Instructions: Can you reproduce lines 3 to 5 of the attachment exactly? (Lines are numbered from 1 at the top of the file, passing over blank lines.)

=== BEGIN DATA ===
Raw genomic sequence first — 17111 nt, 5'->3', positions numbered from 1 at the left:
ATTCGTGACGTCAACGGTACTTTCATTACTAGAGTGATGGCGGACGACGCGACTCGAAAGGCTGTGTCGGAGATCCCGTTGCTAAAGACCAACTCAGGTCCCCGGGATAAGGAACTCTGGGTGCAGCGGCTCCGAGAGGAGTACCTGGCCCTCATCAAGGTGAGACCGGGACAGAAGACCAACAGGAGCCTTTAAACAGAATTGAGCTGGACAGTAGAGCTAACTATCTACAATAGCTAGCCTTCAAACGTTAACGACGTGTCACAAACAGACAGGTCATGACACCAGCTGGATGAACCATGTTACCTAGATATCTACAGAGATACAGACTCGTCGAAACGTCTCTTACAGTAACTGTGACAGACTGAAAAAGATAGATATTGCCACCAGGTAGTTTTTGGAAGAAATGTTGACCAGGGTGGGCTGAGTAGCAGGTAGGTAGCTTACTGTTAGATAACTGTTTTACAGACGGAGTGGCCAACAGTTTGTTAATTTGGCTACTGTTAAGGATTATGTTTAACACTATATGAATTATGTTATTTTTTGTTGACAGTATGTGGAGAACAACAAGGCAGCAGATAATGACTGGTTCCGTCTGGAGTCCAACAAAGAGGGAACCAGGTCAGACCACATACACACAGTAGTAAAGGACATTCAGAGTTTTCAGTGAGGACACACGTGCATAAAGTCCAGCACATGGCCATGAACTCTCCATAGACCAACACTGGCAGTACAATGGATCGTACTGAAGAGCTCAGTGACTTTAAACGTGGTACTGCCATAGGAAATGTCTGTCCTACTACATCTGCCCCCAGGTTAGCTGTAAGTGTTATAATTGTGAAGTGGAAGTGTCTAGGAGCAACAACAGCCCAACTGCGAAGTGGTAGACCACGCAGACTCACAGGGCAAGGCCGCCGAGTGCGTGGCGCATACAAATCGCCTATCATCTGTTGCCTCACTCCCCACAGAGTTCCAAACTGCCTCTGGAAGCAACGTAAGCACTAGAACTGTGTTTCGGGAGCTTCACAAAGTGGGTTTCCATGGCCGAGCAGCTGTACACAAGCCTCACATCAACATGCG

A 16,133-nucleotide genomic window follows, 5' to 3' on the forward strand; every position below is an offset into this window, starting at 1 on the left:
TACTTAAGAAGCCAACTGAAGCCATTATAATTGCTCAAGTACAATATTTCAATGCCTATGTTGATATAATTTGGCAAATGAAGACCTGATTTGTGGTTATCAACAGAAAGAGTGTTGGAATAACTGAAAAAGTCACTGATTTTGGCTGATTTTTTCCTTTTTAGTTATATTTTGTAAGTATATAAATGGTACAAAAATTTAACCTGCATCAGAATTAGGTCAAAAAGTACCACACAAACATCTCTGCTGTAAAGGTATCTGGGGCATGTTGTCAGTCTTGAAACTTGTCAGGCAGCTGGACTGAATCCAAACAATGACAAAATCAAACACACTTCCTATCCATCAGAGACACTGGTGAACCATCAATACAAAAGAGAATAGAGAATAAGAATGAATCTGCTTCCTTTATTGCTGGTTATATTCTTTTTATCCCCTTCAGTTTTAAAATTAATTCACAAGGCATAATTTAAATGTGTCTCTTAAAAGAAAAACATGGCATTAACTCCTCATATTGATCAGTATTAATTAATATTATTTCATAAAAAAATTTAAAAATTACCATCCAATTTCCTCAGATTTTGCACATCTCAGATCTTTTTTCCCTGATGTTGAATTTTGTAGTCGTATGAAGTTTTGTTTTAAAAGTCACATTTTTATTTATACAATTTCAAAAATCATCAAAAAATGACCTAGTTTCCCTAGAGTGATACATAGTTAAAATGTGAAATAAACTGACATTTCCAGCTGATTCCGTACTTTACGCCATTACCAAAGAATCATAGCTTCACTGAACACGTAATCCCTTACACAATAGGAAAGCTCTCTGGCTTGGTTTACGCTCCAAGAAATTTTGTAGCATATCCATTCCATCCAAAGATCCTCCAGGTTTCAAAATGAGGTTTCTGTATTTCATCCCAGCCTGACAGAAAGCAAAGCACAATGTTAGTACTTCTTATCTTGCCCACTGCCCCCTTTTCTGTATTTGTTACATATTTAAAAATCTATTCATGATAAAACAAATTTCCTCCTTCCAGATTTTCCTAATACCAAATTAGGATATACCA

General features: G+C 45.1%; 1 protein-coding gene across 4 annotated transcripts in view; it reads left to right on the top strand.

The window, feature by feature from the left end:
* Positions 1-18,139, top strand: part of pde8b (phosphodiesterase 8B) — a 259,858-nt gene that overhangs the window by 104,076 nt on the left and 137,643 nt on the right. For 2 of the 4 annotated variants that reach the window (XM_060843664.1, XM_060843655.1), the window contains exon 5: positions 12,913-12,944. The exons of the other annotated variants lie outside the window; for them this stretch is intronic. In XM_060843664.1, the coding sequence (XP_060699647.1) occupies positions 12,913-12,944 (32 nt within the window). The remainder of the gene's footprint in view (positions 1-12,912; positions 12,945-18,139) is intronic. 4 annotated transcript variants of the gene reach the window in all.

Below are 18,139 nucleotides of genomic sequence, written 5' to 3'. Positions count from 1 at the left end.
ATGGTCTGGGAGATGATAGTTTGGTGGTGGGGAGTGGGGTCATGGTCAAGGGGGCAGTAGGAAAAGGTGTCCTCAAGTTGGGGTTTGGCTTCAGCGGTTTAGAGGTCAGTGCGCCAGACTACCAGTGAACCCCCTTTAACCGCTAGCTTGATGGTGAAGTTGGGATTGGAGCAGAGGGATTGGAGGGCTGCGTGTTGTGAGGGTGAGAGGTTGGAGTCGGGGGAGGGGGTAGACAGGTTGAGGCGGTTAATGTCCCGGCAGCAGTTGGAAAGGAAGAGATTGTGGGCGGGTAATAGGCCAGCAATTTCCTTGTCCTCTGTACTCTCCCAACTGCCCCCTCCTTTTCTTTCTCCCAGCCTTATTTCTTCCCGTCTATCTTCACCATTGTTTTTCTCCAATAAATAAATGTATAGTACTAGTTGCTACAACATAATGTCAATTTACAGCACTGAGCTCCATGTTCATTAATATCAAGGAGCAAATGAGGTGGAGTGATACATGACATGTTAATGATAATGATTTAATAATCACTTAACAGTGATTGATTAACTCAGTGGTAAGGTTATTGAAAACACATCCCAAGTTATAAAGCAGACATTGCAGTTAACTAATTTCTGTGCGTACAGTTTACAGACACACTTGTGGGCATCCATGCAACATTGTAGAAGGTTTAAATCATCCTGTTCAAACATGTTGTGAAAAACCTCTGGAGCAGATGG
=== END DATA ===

A 16,133-nucleotide genomic window follows, 5' to 3' on the forward strand; every position below is an offset into this window, starting at 1 on the left:
TACTTAAGAAGCCAACTGAAGCCATTATAATTGCTCAAGTACAATATTTCAATGCCTATGTTGATATAATTTGGCAAATGAAGACCTGATTTGTGGTTATCAACAGAAAGAGTGTTGGAATAACTGAAAAAGTCACTGATTTTGGCTGATTTTTTCCTTTTTAGTTATATTTTGTAAGTATATAAATGGTACAAAAATTTAACCTGCATCAGAATTAGGTCAAAAAGTACCACACAAACATCTCTGCTGTAAAGGTATCTGGGGCATGTTGTCAGTCTTGAAACTTGTCAGGCAGCTGGACTGAATCCAAACAATGACAAAATCAAACACACTTCCTATCCATCAGAGACACTGGTGAACCATCAATACAAAAGAGAATAGAGAATAAGAATGAATCTGCTTCCTTTATTGCTGGTTATATTCTTTTTATCCCCTTCAGTTTTAAAATTAATTCACAAGGCATAATTTAAATGTGTCTCTTAAAAGAAAAACATGGCATTAACTCCTCATATTGATCAGTATTAATTAATATTATTTCATAAAAAAATTTAAAAATTACCATCCAATTTCCTCAGATTTTGCACATCTCAGATCTTTTTTCCCTGATGTTGAATTTTGTAGTCGTATGAAGTTTTGTTTTAAAAGTCACATTTTTATTTATACAATTTCAAAAATCATCAAAAAATGACCTAGTTTCCCTAGAGTGATACATAGTTAAAATGTGAAATAAACTGACATTTCCAGCTGATTCCGTACTTTACGCCATTACCAAAGAATCATAGCTTCACTGAACACGTAATCCCTTACACAATAGGAAAGCTCTCTGGCTTGGTTTACGCTCCAAGAAATTTTGTAGCATATCCATTCCATCCAAAGATCCTCCAGGTTTCAAAATGAGGTTTCTGTATTTCATCCCAGCCTGACAGAAAGCAAAGCACAATGTTAGTACTTCTTATCTTGCCCACTGCCCCCTTTTCTGTATTTGTTACATATTTAAAAATCTATTCATGATAAAACAAATTTCCTCCTTCCAGATTTTCCTAATACCAAATTAGGATATACCA

General features: G+C 45.1%; 1 protein-coding gene across 4 annotated transcripts in view; it reads left to right on the top strand.